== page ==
Officially recognized since 1977 by the UN, the goal of Women’s Day has always been to pay tribute to the achievements of predecessors in the labour movements and the feminist movement that succeeded it.
The history leading up to International Women’s Day is rich and full of brave women who fought for more rights and equality in the societies they lived in.
Though it’s a day to celebrate the achievements of women and how far we’ve progressed, we need to stray away from patting ourselves on the back and becoming passive in the status quo.
I am honestly grateful to have access to education, voting and having rights in general. I am my own person and I have a say in matters that involve my body and choices. But the heartbreaking truth is that reality isn’t like this for every woman around the globe. Just because we’ve progressed, doesn’t mean that we can’t do more to finally achieve gender equality—the same dream that fuelled so many feminist icons in the past to fight for all women.
International Women’s Day is a celebration of feminism and how brave women took to the streets of New York to ask for rights and less detrimental working conditions in 1908.
This year’s theme, which was #EachforEqual is wonderful to me because it is reflecting on what we should all be doing and pondering during the rest of the year. The goal of challenging stereotypes, fighting bias, broadening perceptions, improving situations and celebrating women’s achievements is what we all need to be doing. Why do we have to celebrate women’s achievements only once a year? And why does it have to become another marketing ploy abused by corporations?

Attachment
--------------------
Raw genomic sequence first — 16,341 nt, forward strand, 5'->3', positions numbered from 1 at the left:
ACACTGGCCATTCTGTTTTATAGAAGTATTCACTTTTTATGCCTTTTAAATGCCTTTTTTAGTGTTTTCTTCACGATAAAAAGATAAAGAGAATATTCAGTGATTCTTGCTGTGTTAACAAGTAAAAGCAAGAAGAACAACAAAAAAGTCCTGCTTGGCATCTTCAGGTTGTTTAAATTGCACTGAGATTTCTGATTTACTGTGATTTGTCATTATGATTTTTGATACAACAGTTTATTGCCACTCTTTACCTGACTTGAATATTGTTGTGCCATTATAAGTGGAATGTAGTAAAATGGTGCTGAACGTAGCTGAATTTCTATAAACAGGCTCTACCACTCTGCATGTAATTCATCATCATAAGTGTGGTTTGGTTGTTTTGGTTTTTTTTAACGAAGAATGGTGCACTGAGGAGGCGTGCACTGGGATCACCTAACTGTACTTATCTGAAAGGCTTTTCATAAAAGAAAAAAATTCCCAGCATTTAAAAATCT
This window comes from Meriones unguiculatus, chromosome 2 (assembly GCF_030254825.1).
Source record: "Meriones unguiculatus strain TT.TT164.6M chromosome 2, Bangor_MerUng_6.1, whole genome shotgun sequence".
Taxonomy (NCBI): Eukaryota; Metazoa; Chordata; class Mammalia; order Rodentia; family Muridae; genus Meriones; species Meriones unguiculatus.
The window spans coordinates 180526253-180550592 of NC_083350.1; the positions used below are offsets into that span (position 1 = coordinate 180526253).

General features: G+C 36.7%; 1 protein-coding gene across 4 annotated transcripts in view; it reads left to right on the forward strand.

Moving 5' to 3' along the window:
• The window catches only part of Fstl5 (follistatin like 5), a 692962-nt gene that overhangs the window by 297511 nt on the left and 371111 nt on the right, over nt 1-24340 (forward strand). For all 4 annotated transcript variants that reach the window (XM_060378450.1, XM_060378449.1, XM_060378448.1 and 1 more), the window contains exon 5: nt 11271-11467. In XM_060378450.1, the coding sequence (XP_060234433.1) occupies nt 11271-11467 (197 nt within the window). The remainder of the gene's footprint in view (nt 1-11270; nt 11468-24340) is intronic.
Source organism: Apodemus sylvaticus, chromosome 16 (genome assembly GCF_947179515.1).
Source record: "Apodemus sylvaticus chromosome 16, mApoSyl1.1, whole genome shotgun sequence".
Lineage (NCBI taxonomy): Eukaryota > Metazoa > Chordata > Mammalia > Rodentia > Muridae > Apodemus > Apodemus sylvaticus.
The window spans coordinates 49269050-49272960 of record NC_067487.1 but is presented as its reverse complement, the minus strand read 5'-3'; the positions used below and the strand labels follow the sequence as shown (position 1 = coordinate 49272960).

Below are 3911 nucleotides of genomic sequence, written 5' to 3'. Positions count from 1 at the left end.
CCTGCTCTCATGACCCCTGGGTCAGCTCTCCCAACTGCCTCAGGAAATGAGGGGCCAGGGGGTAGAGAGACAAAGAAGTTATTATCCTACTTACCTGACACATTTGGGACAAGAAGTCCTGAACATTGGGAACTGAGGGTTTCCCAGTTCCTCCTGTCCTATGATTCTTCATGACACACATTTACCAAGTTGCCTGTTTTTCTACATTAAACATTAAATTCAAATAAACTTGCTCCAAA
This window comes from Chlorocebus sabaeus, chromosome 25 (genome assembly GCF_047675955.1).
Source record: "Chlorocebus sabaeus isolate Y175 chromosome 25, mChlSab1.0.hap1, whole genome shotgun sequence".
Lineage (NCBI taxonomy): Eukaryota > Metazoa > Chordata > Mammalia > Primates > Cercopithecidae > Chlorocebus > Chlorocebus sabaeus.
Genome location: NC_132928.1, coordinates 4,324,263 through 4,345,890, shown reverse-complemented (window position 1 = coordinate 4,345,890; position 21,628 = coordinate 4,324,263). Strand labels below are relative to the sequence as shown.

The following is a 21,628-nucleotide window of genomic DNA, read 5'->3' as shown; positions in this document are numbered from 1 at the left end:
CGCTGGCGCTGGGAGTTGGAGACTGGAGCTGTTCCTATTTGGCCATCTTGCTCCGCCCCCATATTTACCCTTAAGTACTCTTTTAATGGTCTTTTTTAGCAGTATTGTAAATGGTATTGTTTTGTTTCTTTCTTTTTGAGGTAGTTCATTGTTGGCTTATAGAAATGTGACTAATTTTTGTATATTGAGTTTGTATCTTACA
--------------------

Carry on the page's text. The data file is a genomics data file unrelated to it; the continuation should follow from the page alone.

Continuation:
Female empowerment isn’t properly celebrated with cutesy merchandise that may take the form of a bright pink t-shirt with the slogan ‘Woman Up!’ written across it or with a BrewDog pink beer ‘‘for girls’’ (it was in poor taste, even if it was ironic). It’s all feeding into sexist advertisements—and we’re in 2020. Do we seriously need to continue having this conversation and continuing to treat stereotypical gender roles as social restraints?
The world isn’t all sunshine, rainbows and unicorns and I’m aware of that. This is why corporations need to do better and invest money in the cause all year long, not only showing support on March 8 to be trendy.
International Women’s Day should always be about realizing how much we have progressed but also recognizing our shortcomings, and how much we can improve and continue to pave the way for less privileged women. There are still 132 million girls who don’t have access to education and are forced out of school worldwide.
In fact, many of these girls are refused opportunities due to sexism and outdated gender stereotypes, where girls are perceived as being housewives and don’t deserve an education, unlike their male counterparts, as reported by World Vision.
These biases against women aren’t only happening in underdeveloped countries.
On March 5, the United Nations Development Programme came out with a report with findings that 90 per cent of men and women alike hold a bias against women especially in areas such as politics, education and business. These results are upsetting and show that there are still invisible barriers blocking the achievement of equality.
Feminism isn’t only a trademark to show off once a year.
The advocacy of women’s rights on the basis of equality of the sexes needs to be kept alive in 2020 and the years to come—so that all women around the world can accomplish their dreams and are finally seen as worthy of holding titles that were traditionally held by men.
We all have a role to play in making this a reality.
Graphic by Alexa Hawksworth